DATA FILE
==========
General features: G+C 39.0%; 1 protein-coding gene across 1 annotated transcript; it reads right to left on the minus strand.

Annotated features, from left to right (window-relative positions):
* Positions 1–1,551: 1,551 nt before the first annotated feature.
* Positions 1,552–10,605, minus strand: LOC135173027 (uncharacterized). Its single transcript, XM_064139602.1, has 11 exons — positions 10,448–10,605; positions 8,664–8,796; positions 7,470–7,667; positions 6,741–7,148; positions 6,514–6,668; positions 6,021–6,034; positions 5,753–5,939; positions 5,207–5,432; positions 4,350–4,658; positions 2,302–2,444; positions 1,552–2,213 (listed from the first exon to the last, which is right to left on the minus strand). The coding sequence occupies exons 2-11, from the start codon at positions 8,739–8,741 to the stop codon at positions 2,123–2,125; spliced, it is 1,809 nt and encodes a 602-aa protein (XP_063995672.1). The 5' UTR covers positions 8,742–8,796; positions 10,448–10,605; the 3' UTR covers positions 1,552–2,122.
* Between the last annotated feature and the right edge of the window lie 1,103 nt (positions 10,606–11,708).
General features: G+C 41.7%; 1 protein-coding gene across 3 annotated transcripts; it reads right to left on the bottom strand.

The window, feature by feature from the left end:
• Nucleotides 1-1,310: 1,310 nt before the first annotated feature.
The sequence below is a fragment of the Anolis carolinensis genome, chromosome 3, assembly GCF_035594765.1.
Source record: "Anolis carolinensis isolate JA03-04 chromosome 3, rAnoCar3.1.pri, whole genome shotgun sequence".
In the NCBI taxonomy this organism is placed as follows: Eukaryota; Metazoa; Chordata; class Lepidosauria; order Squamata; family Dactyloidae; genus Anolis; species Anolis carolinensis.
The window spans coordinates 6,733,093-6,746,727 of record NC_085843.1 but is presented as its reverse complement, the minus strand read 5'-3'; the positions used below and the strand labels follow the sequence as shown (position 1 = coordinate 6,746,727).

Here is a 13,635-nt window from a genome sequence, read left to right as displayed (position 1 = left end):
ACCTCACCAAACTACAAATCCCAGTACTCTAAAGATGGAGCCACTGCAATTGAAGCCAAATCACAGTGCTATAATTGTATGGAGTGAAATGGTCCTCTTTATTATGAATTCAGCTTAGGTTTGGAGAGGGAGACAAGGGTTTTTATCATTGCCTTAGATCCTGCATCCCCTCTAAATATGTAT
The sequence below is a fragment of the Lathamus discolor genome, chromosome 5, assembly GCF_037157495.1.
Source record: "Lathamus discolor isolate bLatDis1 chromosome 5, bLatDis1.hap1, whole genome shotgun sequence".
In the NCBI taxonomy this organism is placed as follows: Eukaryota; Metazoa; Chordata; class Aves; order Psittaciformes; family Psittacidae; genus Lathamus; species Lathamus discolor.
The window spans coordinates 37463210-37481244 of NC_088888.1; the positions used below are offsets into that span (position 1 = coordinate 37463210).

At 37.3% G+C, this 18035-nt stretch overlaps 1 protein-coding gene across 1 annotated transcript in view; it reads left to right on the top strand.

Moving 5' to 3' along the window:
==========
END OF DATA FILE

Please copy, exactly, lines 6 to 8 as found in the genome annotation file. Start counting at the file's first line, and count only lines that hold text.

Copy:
General features: G+C 41.7%; 1 protein-coding gene across 3 annotated transcripts; it reads right to left on the bottom strand.

The window, feature by feature from the left end:
• Nucleotides 1-1,310: 1,310 nt before the first annotated feature.